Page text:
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Baratza Maestro Plus - Jerry Kalpin's Review
Posted: May 29, 2010, 1:59pm
review rating: 6.3
feedback: (0) comments | read | write
Baratza Maestro Plus
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More About This Product
Arrow The Baratza Maestro Plus has 55 Reviews
Arrow The Baratza Maestro Plus has been rated 7.12 overall by our member reviewers
Arrow This product has been in our review database since November 5, 2003.
Arrow Baratza Maestro Plus reviews have been viewed 305,667 times (updated hourly).

Quality Reviews
These are some of the best-written reviews for this product, as judged by our members.
Name Ranking
Don Cummings 8.66
Tim Eggers 8.27
Gary Miller 8.25
Stephen Leslie 8.16
Peter Hogarth 7.75

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Ratings and Stats Overall Rating: 8.8
Manufacturer: Baratza Quality: 8
Average Price: $149.00 Usability: 9
Price Paid: $150.00 Cost vs. Value 10
Where Bought: Creative Cookware Aesthetics 8
Owned for: 2 years Overall 9
Writer's Expertise: I love coffee Would Buy Again: Yes
Similar Items Owned:
Bottom Line: This is a reasonably priced trouble-free grinder for household use.  It might not grind fine enough for espresso.
Positive Product Points
  1. Well-built
  2. Uniform grinding over a wide range (maybe not espresso)
  3. Excellent static control
  4. Easy disassembly for cleaning
  5. Good customer support
  6. Major components can be replaced at home (if necessary)
Negative Product Points

The timer knob occasionally falls off.  However, Customer Support has an easy fix.

Detailed Commentary

When I first set about replacing my old grinder, I had two things in mind:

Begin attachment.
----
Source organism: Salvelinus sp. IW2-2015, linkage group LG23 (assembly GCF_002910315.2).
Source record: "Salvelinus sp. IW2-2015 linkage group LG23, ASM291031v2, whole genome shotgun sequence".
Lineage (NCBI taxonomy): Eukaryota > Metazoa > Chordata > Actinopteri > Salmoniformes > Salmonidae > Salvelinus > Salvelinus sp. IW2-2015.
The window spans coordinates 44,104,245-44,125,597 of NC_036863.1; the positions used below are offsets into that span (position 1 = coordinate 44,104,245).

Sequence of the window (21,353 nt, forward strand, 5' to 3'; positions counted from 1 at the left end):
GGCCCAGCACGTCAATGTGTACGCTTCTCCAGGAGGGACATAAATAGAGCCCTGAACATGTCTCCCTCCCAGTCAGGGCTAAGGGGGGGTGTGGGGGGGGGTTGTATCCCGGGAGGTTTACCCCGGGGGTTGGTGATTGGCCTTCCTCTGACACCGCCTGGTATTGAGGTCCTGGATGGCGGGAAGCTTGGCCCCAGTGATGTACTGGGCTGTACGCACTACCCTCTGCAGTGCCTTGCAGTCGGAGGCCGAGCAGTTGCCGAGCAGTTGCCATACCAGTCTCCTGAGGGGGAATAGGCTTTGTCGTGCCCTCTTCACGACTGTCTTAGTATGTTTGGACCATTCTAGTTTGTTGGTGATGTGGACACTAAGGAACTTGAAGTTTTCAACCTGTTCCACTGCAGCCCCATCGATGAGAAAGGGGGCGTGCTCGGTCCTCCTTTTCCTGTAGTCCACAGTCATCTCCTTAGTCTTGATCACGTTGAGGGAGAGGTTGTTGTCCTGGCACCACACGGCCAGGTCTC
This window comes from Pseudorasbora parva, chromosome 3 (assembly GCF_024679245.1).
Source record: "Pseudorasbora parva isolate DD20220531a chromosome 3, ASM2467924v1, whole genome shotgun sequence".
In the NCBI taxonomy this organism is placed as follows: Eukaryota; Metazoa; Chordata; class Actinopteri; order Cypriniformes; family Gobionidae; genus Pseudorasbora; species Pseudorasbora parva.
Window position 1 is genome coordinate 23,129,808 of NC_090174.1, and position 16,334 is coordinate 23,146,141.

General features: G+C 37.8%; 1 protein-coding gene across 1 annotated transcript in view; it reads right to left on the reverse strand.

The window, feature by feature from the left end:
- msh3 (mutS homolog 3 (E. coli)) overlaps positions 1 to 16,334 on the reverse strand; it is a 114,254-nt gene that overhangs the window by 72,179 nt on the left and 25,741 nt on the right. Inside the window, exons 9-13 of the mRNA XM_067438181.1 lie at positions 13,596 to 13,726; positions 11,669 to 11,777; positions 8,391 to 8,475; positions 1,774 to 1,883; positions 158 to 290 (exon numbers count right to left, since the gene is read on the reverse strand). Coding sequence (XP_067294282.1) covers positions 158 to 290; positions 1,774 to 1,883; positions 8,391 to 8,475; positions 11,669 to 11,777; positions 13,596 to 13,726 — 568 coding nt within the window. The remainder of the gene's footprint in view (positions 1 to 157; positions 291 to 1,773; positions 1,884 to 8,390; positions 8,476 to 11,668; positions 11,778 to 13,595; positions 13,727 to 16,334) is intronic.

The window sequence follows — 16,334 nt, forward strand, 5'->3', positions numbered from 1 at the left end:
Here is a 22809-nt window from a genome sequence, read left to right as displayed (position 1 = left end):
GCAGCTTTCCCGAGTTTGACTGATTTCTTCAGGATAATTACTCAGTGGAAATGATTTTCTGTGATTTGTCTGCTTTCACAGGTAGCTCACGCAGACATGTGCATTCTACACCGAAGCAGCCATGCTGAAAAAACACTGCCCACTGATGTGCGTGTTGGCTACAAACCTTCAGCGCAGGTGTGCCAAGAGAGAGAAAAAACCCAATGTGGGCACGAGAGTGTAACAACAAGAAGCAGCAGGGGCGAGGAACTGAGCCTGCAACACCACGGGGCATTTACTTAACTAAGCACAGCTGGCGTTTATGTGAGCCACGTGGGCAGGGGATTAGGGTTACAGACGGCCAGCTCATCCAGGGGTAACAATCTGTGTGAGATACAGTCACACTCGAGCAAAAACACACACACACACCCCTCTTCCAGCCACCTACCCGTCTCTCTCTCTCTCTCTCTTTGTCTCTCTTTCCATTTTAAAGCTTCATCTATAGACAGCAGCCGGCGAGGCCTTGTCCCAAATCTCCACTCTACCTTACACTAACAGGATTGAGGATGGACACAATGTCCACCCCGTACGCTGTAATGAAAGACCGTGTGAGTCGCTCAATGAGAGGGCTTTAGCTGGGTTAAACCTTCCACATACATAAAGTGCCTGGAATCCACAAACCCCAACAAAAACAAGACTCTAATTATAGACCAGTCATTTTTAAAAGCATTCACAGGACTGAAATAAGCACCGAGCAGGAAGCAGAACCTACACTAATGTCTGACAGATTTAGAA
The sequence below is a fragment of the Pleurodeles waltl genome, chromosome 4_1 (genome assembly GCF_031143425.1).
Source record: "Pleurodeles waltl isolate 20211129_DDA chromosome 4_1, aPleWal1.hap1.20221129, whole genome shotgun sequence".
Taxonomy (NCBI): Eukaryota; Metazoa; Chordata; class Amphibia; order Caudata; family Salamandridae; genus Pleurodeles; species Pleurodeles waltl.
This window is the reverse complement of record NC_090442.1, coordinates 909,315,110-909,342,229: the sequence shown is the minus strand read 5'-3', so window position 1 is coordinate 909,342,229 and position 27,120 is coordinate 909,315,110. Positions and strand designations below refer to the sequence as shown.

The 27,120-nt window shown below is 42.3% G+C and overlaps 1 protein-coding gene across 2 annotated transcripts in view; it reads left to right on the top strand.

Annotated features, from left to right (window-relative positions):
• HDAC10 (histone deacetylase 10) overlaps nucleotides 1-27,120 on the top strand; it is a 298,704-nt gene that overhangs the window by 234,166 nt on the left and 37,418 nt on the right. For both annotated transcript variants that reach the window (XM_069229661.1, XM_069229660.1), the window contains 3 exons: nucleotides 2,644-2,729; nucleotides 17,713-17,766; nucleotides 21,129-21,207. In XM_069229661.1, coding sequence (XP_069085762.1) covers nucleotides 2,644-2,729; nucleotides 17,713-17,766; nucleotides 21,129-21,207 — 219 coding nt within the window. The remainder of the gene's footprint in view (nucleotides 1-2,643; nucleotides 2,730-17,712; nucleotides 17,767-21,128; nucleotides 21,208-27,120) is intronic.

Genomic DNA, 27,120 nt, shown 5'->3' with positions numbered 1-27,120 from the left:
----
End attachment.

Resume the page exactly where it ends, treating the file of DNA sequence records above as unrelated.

First, I had to eliminate static electricity.  The coffee would stick to the grounds container and also fly off onto the stove, counter, floor etc so each grinding event would be followed by a kitchen cleanup.  

Second, I wanted an even grind.  I didn’t know until later ‘why’ it improves coffee.

It was a blind purchase.  I relied heavily on the newsgroups.  Earlier models, not made by Baratza, had some bad reviews.  The recently made Maestro Plus models had consistently good reviews and I took a chance.

In first use, I was impressed with the static elimination.  The grounds container emptied easily.  The coffee went where it should and not on the counters and floor.  The taste of the coffee improved.  With my old grinder and uneven grind, I was getting under-extraction of the ‘big pieces’ and over-extraction of the fines.  That yielded a weak brew with bitter/sour overtones.  That has never been repeated with the Maestro Plus.

The grinding was slower than expected but that was the cost of static elimination.  The fine-ness is set in a scale of 0 to 40.  I started at 12.  I found that to be too fine, almost espresso.  With some trial and error I settled on 16, which suited my Bunn drip brewer and also my Aeropress.  

A month later my son bought another Baratza Maestro Plus.  So, at some level I am reporting on 2 units.  He prefers the setting of 12 for his use.  I have compared 2 samples side by side, my son’s at 12 and mine at 16.  The difference is obvious.  His is finer with a tendency to clump.  Mine is coarser and free-flowing.  The grind is even and a change of 10% (4 in a range of 40) is noticeable.